I usually do not eat chocolate; it aggravates Chester (my cough, for those of you just tuning into this program). Yesterday I was on my way to pick the kids up from camp. I had enough time to stop and get them bagels. Bagel lunches were a sacred ritual with us for a long time. When they were small we went out for bagel lunches on my day off from work and we went to bagels as a family after church on Sundays. We fell away from the ritual but I now find that nostalgia rules my behavior. So, I stopped off and ordered a cinnamon raisin bagel for Amelia, one plain and one cinnamon sugar for Aidan (I didn't know which he'd want and he can be very particular), and a veggie sandwich for me. Even though I wasn't sure I could eat it, I had to get it because it is my "usual."
While I was paying I noticed small Lake Champlain chocolates at the register. They were calling to me from their little foil wrappers. I love chocolate, dark chocolate, expensive dark chocolate. I read the ingredient list on the dark chocolate and noticed that it contained no milk products. Did I dare? I already had one coughing fit that morning but I wanted that chocolate so much; it's been months since I tasted chocolate.
I bought one. I got in the car and had a talk with Chester, "Chester, if you could let me have this one little piece of chocolate I promise I will not abuse the privalege. I just want this one." I greedily unwrapped the chocolate. I took one small bite: al dente just as I like my chocolate. The chocolate was smooth and sweet and just the right about of bitter. It melted in my mouth. I had another bite. It was so good; it was almost a religious experience. And then the last bite. I was in heaven. Three bites haven't made me that happy in a very long time.
I thanked Chester for his cooperation. Perhaps that evening's retching was payback but it was worth it.
I was thinking last night about a book I read on meditation. It recommended eating a raisin to learn the practice of being in the moment. I have nothing against raisins but why waste this experience on a raisin? I mean they have wrinkles and they are sweet but c'mon. If you are going to have a mindful eating experience nothing can compete with chocolate.
Last summer when I met my present pulmonologist for the first time, we spoke frankly about my future and whether I was going to ultimately need a lung transplant (it turns out that I am not a candidate because I have scleroderma and a very messed up esophagus). At the time he happened to mention that patients routinely get feeding tubes at least temporarily after the transplant. "I won't be able to eat?" I exclaimed, "then you might as well kill me."
Food has been central to my entire adult life. Whenever I traveled, my vacations revolved around food: when we were going to eat where were we going to eat, &, most importantly, what were we going to eat. When we were in Rome last summer I insisted that we find a particular pizzeria in the Campo di Fiori that, according to the the Lonely Planet guide, served amazing pizza. When we found the place we discovered that there was nowhere to sit. My traveling companions balked at the idea of standing in the blazing midday heat to eat their lunch. As we walked past the pizza place, I could see the workers cranking out some serious pies and I felt really disappointed. One gander at the pricey menu of the neighboring restaurant provided just the ammunition I needed to convert the gang to my way of thinking. Back to the pizza place where one ordered pie by the length (they were large rectangluar pies). Not knowing the metric system, I simply held my hands wide to show them how big a piece I wanted. The pizza was not the typical Roma variety, which has a cracker thin crust, but a more neopolitan style. I knew when the server folded my piece in half that I was in for a treat. For less than 11 euros we had meals (plus another 6 for beverages).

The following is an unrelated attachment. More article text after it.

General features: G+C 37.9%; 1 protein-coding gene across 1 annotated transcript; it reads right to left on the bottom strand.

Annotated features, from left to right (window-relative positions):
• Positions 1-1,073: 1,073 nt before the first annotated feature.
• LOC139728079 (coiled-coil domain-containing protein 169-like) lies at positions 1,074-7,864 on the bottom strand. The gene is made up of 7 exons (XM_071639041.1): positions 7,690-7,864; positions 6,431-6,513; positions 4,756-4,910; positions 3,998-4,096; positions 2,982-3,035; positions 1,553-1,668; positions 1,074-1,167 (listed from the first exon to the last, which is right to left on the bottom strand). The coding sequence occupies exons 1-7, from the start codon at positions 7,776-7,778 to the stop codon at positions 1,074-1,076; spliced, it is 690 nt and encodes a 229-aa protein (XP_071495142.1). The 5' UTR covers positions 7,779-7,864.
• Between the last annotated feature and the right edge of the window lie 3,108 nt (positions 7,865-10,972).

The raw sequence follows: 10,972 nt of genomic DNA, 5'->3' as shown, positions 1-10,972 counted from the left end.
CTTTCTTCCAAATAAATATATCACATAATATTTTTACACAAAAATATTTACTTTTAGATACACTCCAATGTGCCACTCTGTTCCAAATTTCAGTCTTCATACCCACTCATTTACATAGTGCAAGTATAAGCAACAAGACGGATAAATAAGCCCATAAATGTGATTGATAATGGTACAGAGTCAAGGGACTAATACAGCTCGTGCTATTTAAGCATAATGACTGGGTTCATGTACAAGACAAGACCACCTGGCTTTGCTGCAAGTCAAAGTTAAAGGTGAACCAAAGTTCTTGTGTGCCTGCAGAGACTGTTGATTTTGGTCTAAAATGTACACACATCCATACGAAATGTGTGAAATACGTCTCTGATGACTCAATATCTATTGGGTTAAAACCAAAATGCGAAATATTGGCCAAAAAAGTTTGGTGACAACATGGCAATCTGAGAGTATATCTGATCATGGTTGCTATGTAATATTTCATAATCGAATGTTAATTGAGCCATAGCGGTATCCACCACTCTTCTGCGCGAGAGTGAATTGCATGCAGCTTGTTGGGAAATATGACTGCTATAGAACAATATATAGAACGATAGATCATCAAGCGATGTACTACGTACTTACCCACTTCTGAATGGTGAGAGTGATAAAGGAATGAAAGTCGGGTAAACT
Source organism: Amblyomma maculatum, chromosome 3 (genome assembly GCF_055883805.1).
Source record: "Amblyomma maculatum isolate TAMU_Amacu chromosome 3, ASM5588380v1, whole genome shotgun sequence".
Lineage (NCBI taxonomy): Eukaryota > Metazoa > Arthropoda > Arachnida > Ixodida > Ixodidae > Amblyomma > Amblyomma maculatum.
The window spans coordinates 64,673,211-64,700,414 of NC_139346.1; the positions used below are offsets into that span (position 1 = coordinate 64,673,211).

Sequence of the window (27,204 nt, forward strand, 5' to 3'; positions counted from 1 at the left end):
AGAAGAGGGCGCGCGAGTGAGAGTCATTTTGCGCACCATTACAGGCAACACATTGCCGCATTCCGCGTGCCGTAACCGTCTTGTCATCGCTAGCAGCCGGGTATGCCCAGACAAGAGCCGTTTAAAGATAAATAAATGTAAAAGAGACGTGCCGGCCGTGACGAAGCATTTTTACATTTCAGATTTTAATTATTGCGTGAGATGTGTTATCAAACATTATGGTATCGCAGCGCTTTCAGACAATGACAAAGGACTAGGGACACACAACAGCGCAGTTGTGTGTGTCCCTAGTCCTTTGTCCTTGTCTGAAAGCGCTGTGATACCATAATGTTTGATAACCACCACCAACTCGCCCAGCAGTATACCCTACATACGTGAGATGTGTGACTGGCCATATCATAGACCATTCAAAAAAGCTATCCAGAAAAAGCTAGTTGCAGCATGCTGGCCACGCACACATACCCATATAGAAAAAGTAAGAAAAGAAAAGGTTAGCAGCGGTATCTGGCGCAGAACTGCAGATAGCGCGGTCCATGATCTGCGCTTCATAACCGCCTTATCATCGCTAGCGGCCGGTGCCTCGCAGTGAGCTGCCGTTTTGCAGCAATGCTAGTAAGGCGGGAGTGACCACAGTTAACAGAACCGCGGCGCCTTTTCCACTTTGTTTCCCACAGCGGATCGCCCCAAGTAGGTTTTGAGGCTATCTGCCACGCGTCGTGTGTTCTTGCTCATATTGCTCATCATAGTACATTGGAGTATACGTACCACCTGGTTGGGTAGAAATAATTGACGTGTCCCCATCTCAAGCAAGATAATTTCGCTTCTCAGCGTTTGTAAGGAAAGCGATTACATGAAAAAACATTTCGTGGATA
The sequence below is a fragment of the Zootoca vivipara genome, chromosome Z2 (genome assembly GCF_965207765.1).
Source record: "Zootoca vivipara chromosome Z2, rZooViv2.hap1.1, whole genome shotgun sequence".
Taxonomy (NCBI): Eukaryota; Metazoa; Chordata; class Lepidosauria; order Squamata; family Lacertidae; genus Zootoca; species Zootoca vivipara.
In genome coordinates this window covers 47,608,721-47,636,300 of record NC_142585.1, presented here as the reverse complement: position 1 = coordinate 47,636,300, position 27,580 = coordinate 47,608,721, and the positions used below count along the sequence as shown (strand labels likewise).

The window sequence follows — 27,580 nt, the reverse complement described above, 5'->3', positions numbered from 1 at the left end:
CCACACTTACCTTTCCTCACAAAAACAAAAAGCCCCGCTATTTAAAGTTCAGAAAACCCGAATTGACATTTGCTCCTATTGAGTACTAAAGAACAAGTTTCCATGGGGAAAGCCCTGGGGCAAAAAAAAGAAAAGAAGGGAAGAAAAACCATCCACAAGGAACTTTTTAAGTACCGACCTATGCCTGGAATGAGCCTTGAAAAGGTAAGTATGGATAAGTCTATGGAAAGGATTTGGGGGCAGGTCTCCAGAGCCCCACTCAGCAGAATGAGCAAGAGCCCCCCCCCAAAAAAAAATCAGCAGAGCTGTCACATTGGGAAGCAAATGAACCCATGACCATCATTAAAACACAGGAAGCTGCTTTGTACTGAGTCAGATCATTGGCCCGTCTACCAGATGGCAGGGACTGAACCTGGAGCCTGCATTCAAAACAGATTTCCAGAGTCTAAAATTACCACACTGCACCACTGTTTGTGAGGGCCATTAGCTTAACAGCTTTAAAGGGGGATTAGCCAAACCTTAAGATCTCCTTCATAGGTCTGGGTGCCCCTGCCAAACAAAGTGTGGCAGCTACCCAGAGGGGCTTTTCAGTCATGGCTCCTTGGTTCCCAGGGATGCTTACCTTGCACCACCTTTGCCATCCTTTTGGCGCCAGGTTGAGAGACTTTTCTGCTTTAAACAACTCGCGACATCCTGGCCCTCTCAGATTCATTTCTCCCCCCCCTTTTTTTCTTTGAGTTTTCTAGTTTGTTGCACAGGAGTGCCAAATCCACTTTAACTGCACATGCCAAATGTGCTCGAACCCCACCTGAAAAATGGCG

We tried to find a shady spot on the campo but the only one was occupied by a middle age couple in serious need of a room for their recreational activities. I honestly have never seen an older couple grope each other that much (actually he was groping her while she seemed pretty engrossed in some paperwork she was doing). The Campo di Fiori is also the site of an open air market so we stood under the umbrella of one of the stalls. It was a huge stall and we were taking up maybe 2 square feet, but of course the little strega (witch) running the stall kept griping at us. So we just pretended we didn’t understand her. The pizza (tomato pie in my case) was the best I have ever eaten. I was literally moaning in the street while I was eating it. I couldn't stop thinking about it, and for weeks afterwards I seriously considered going back to Rome just to eat the pizza again.
This story is a fine example of how much I loved food. Food was everything to me or, at least, I thought it was. But now I find I can live without it if that's what it takes. I can still eat on the TPN but these days it seems like my body just needs a break from food altogether. I hope it won't always be that way. Of the seven cardinal sins, gluttony is far and away my favorite and I'd really like to indulge myself in a little bit more of that someday.